That said – this is still his first full season in League One: can we give him time; and more service from behind perhaps? We’ve certainly been spoilt with strikers of late – and replacing Hooper was an impossibility: but sitting where we are in the table is still unacceptable, and the lack of goals is slowly asphyxiating us.
Andy Barcham and Jimmy Ryan have been two brighter spots however and it’s no fluke that they’re Knill’s summer signings. They offer genuine creative output, and it was an incredibly bitter blow to lose them both. No coincidence that Barcham scored on his first game back, (our first goal in over four games), and Ryan helped us halt the slide after four successive defeats on his debut.
Barcham may be worth a look up front, but I’d be surprised – we need goals: and bloody badly……
LR: Talking more generally, I was struck by your comment that Scunthorpe’s natural position is as a mid-table lowest tier side. Do you think the location of the town is a blessing or a curse? It’s relatively isolated which can mean less competition for fans but is perhaps too far from centres of population for a large supporter base to develop. Plus, who do you see as your main rivals?
MB: Like everything, the location of Scunny is both a blessing and a curse. When comparing to others, we are relatively isolated: but if you travel for half an hour in all directions – you hit bigger clubs in all directions, it’s just a shame none of them are in our division!
A one-horse town of just over 60,000 that’s been slowly losing its horse (the steelworks) is always going to struggle when it comes to attracting fans to come and pay week in, week out – to sustain a huge football club, it’s not necessarily about the location of the town, more its make-up.
Despite this, you only have to look at the amount of fans we get through the door — we have average League 2 facilities, attendances, infrastructure etc. Even when we won the League One title at a canter (!), our attendances were 16th/24th. Economics is the thing to catch the conscience of the King – so triumphing against adversity: even beating Newcastle United at home in the league (!), has been an absolute joy. We’ve been bloody privileged.
But being supposedly isolated isn’t that restrictive in my opinion. Whilst we’re robbed of a comparatively large population area to call upon: you only have to see how Bury, Rochdale, Dagenham, Accrington and others struggle to get fans through the gate ahead of their very large neighbours.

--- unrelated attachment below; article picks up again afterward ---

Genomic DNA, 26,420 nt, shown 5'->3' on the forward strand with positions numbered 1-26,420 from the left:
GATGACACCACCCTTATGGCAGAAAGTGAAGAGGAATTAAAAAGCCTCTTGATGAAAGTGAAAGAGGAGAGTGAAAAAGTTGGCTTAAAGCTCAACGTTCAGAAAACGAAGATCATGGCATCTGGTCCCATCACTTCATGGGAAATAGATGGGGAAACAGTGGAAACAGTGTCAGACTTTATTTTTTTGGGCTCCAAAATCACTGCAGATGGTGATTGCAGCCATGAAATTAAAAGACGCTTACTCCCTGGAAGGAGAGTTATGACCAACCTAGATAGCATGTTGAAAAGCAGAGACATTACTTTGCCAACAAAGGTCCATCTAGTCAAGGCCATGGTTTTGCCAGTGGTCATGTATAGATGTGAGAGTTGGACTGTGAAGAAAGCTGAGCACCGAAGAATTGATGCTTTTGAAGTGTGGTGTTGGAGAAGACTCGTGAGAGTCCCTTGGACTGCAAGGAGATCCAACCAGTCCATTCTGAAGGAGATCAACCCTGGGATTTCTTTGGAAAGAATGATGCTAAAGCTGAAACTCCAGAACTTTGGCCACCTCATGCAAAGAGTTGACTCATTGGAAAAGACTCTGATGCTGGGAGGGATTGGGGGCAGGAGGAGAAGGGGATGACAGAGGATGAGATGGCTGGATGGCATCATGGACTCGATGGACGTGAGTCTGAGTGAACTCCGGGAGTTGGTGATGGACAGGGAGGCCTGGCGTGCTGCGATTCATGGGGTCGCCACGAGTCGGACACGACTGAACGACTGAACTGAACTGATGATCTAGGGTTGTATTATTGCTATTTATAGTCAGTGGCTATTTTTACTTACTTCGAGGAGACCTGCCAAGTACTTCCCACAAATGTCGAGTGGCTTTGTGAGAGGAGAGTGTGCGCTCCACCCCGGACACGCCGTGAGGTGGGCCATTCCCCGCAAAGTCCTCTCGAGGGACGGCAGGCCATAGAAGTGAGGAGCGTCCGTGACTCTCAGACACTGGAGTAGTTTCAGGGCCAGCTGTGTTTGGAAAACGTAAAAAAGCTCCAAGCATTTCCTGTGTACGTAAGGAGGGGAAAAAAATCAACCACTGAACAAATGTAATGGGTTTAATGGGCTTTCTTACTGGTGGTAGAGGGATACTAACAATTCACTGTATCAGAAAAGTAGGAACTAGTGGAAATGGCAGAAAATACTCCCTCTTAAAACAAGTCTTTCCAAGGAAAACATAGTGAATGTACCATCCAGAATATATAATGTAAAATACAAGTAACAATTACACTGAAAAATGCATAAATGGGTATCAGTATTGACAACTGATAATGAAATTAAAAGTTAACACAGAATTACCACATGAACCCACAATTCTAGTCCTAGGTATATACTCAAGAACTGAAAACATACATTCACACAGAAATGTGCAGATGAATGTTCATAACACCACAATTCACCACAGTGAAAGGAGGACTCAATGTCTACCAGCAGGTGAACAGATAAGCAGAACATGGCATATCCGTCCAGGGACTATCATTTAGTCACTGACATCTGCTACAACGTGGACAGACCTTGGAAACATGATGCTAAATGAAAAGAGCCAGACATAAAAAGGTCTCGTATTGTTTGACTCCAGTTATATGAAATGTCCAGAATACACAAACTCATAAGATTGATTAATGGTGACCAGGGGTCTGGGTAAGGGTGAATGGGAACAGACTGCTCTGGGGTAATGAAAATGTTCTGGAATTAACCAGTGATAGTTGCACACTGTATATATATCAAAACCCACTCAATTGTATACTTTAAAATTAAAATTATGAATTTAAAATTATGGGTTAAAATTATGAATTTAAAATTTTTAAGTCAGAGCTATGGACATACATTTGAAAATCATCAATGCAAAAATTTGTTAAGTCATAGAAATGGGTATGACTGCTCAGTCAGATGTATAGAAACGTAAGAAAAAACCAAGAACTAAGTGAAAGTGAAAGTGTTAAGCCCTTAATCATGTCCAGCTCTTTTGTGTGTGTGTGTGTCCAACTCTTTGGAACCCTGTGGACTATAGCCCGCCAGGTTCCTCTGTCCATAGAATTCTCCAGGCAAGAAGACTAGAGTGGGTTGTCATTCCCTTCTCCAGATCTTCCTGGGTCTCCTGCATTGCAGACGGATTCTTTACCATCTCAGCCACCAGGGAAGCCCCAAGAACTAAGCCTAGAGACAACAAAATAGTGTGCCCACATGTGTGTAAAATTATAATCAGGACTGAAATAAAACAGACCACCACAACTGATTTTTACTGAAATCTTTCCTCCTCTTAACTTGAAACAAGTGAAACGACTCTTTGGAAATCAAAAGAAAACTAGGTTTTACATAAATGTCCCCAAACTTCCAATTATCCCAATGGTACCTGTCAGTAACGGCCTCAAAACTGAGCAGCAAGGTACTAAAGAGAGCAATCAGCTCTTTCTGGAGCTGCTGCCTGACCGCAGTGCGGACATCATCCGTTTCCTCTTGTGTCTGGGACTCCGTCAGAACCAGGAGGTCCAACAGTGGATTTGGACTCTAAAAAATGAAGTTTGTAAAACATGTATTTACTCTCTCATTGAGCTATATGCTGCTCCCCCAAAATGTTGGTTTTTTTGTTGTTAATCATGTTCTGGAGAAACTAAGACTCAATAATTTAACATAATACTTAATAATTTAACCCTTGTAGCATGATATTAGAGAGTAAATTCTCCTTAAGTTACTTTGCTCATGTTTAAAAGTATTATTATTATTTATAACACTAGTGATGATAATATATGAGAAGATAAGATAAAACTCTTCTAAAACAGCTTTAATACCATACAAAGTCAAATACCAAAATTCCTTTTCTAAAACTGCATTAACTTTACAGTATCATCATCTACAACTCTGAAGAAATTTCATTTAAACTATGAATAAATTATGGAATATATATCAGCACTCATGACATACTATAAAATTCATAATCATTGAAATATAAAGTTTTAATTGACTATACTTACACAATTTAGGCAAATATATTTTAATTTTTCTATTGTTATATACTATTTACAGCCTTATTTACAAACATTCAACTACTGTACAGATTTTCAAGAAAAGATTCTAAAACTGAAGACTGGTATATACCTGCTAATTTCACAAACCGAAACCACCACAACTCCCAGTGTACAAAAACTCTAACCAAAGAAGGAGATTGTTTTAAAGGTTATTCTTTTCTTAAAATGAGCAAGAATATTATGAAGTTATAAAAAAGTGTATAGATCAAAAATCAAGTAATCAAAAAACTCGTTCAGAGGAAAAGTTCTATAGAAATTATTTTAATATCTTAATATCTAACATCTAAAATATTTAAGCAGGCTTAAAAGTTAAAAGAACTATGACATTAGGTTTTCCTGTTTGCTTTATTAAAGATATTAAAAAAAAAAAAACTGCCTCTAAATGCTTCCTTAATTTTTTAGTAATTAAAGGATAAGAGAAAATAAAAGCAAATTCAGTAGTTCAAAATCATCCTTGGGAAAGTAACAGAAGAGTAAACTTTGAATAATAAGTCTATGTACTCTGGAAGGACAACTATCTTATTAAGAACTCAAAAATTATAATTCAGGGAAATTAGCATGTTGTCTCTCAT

Despite the low attendances per se, (in the Championship in the last two seasons, our average attendances have been dwarfed by Luton in the Conference), the club always fares particularly well when it comes to getting a % of its inhabitants through the gates – and being a working-class town up North definitely helps.
Look at how the likes of Chester, York, Salisbury, Bath, Cambridge, Oxford and so many more clichà©d, genteel places have comparatively struggled. Having a bit of iron, steel and grit in your town-folk is an absolute blessing for all football clubs.
Top of that list when it comes to relative success, has always been Burnley. So being isolated is by no means a death knell at dawn for any club. And when it comes to our town, I will defend it, and its people, to the hilt.
Traditionally, our main rivals have been Grimsby. But in the last 21 seasons, we’ve had just one in their division. For years we were at least a league below them, so to have spent a season an entire three divisions (!) above them is something our fans could never have dreamed of.
Lincoln have always been up there: and there was real animosity and competition, (it was bloody brilliant), back in the late Keith Alexander’s reign – but we’ve climbed higher: and now they’re badly struggling in the Conference graveyard.
We’ve had a brief flirt with Doncaster: and whilst the games have always been tasty and lovely football affairs, the animosity or the passion just isn’t there at the sterile Keepmoat sadly. In truth, we are similar clubs with similar approaches to football and life: hopefully we’ll see them again soon!
That leaves Hull. We really have been that annoying younger cousin of late to them. Their attendances tend to be at least 4x ours depending on success – and the North/South Humber divide: coupled with accusations of local media bias, has always made for tasty affairs.
Unless it goes tits up there: we’re unlikely to be challenging them any time soon, but our 90th minute 1-0 win there last year, (along with something similar back in 01/02), are two of my all-time favourite memories in football. The stuff dreams are made of!
At the moment, we’re struggling for rivals. So if any of the above four want to get in our division, stay there: and provide enjoyable clashes for the next dozen years: I’d be absolutely delighted!
LR: Your moniker on twitter was until recently @IronSocialist and is now @UseTheLeftWing and you have touched on some of the social and economic issues facing the modern game in your last answer. As a fan who clearly cares, what steps do you think can be taken to increase the role of the people in the sport as it has been transformed in recent years? Do you feel that a more proactive, radical stance as a supporter is the only way to stand up to the market based ravages of Sky Sports, the Premier League and others and do you fear for football’s future given the widespread financial irresponsibility?
MB: There’s no easy answer as to how football can be dragged back from the ridiculous, leveraged and frankly immoral über-capitalist minefield in which it finds itself, and the pit that the Premier League is dragging English football into seems to have no exit, or light at the end of the tunnel.
Sure, there’s more football on television than ever before, and whilst this is welcome in many ways, this is not a panacea to our solutions – never mind the disease it has ravaged on football. If Sky were to pull out, there would be an implosion as never seen before. Think it’s impossible? You look at Setanta and ITV Digital and then say that.